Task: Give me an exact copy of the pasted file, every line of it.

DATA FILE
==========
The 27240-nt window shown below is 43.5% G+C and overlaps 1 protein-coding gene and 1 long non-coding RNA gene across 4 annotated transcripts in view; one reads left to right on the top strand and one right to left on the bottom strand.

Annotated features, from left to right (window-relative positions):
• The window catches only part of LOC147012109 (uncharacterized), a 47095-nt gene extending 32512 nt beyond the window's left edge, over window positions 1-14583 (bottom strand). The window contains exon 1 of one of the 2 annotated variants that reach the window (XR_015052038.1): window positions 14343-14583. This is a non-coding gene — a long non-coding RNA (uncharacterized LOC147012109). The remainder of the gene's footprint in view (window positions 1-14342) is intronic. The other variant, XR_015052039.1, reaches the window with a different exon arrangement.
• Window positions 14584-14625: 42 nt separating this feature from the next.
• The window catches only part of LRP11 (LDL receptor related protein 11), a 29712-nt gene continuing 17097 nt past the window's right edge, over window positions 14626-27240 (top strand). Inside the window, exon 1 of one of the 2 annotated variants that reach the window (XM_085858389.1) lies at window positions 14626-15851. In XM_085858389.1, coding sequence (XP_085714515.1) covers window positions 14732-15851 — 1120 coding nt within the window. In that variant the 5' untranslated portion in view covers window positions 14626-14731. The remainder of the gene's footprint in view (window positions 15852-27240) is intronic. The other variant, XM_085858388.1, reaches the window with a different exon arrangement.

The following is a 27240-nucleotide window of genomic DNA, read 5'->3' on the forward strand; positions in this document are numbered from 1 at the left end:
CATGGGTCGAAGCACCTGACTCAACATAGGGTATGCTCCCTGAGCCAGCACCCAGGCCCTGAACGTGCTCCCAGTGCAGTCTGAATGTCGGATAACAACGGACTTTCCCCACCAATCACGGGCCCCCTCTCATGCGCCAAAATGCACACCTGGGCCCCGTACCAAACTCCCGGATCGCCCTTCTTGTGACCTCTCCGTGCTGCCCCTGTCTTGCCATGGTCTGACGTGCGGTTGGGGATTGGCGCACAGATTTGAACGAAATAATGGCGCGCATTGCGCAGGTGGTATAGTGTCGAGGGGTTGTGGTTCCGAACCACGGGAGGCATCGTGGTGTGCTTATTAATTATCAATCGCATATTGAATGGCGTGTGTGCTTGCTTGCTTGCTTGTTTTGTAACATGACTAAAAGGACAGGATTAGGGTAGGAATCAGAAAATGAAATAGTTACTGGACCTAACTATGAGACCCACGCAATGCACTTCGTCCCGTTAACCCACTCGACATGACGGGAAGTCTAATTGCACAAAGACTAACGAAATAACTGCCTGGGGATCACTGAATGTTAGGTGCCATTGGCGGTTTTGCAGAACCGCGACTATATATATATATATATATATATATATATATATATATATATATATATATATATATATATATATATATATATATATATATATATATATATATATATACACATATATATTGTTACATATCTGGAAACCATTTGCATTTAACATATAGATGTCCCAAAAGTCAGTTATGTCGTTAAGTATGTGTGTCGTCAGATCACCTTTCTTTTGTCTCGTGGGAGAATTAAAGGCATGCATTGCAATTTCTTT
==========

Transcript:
The 27240-nt window shown below is 43.5% G+C and overlaps 1 protein-coding gene and 1 long non-coding RNA gene across 4 annotated transcripts in view; one reads left to right on the top strand and one right to left on the bottom strand.

Annotated features, from left to right (window-relative positions):
• The window catches only part of LOC147012109 (uncharacterized), a 47095-nt gene extending 32512 nt beyond the window's left edge, over window positions 1-14583 (bottom strand). The window contains exon 1 of one of the 2 annotated variants that reach the window (XR_015052038.1): window positions 14343-14583. This is a non-coding gene — a long non-coding RNA (uncharacterized LOC147012109). The remainder of the gene's footprint in view (window positions 1-14342) is intronic. The other variant, XR_015052039.1, reaches the window with a different exon arrangement.
• Window positions 14584-14625: 42 nt separating this feature from the next.
• The window catches only part of LRP11 (LDL receptor related protein 11), a 29712-nt gene continuing 17097 nt past the window's right edge, over window positions 14626-27240 (top strand). Inside the window, exon 1 of one of the 2 annotated variants that reach the window (XM_085858389.1) lies at window positions 14626-15851. In XM_085858389.1, coding sequence (XP_085714515.1) covers window positions 14732-15851 — 1120 coding nt within the window. In that variant the 5' untranslated portion in view covers window positions 14626-14731. The remainder of the gene's footprint in view (window positions 15852-27240) is intronic. The other variant, XM_085858388.1, reaches the window with a different exon arrangement.

The following is a 27240-nucleotide window of genomic DNA, read 5'->3' on the forward strand; positions in this document are numbered from 1 at the left end:
CATGGGTCGAAGCACCTGACTCAACATAGGGTATGCTCCCTGAGCCAGCACCCAGGCCCTGAACGTGCTCCCAGTGCAGTCTGAATGTCGGATAACAACGGACTTTCCCCACCAATCACGGGCCCCCTCTCATGCGCCAAAATGCACACCTGGGCCCCGTACCAAACTCCCGGATCGCCCTTCTTGTGACCTCTCCGTGCTGCCCCTGTCTTGCCATGGTCTGACGTGCGGTTGGGGATTGGCGCACAGATTTGAACGAAATAATGGCGCGCATTGCGCAGGTGGTATAGTGTCGAGGGGTTGTGGTTCCGAACCACGGGAGGCATCGTGGTGTGCTTATTAATTATCAATCGCATATTGAATGGCGTGTGTGCTTGCTTGCTTGCTTGTTTTGTAACATGACTAAAAGGACAGGATTAGGGTAGGAATCAGAAAATGAAATAGTTACTGGACCTAACTATGAGACCCACGCAATGCACTTCGTCCCGTTAACCCACTCGACATGACGGGAAGTCTAATTGCACAAAGACTAACGAAATAACTGCCTGGGGATCACTGAATGTTAGGTGCCATTGGCGGTTTTGCAGAACCGCGACTATATATATATATATATATATATATATATATATATATATATATATATATATATATATATATATATATATATATATATATATATATATATATATATACACATATATATTGTTACATATCTGGAAACCATTTGCATTTAACATATAGATGTCCCAAAAGTCAGTTATGTCGTTAAGTATGTGTGTCGTCAGATCACCTTTCTTTTGTCTCGTGGGAGAATTAAAGGCATGCATTGCAATTTCTTT